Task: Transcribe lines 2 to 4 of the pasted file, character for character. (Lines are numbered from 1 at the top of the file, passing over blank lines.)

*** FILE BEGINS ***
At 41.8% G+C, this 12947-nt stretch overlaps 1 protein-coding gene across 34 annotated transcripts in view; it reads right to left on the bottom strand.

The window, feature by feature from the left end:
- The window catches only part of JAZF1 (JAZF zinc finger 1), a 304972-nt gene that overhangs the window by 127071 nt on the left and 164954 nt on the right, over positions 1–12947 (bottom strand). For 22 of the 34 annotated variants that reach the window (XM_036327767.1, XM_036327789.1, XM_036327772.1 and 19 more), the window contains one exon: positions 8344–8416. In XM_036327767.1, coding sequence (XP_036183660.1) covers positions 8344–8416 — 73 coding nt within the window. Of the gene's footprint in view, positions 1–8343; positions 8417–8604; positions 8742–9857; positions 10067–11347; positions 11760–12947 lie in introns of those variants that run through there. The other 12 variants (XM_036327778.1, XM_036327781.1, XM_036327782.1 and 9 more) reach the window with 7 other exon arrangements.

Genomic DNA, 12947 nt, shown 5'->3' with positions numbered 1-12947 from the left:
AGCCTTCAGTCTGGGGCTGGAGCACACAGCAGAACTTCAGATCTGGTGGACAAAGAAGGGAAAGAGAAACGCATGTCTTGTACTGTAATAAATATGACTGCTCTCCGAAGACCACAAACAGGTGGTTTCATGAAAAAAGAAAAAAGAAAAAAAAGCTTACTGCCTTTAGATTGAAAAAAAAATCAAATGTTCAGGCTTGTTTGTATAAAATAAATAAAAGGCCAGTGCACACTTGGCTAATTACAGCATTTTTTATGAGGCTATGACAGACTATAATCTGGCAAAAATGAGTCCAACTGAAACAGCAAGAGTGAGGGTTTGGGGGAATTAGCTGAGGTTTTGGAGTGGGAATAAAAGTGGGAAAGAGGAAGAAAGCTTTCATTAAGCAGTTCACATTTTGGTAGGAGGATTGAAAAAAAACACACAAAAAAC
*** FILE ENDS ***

The window, feature by feature from the left end:
- The window catches only part of JAZF1 (JAZF zinc finger 1), a 304972-nt gene that overhangs the window by 127071 nt on the left and 164954 nt on the right, over positions 1–12947 (bottom strand). For 22 of the 34 annotated variants that reach the window (XM_036327767.1, XM_036327789.1, XM_036327772.1 and 19 more), the window contains one exon: positions 8344–8416. In XM_036327767.1, coding sequence (XP_036183660.1) covers positions 8344–8416 — 73 coding nt within the window. Of the gene's footprint in view, positions 1–8343; positions 8417–8604; positions 8742–9857; positions 10067–11347; positions 11760–12947 lie in introns of those variants that run through there. The other 12 variants (XM_036327778.1, XM_036327781.1, XM_036327782.1 and 9 more) reach the window with 7 other exon arrangements.

Genomic DNA, 12947 nt, shown 5'->3' with positions numbered 1-12947 from the left: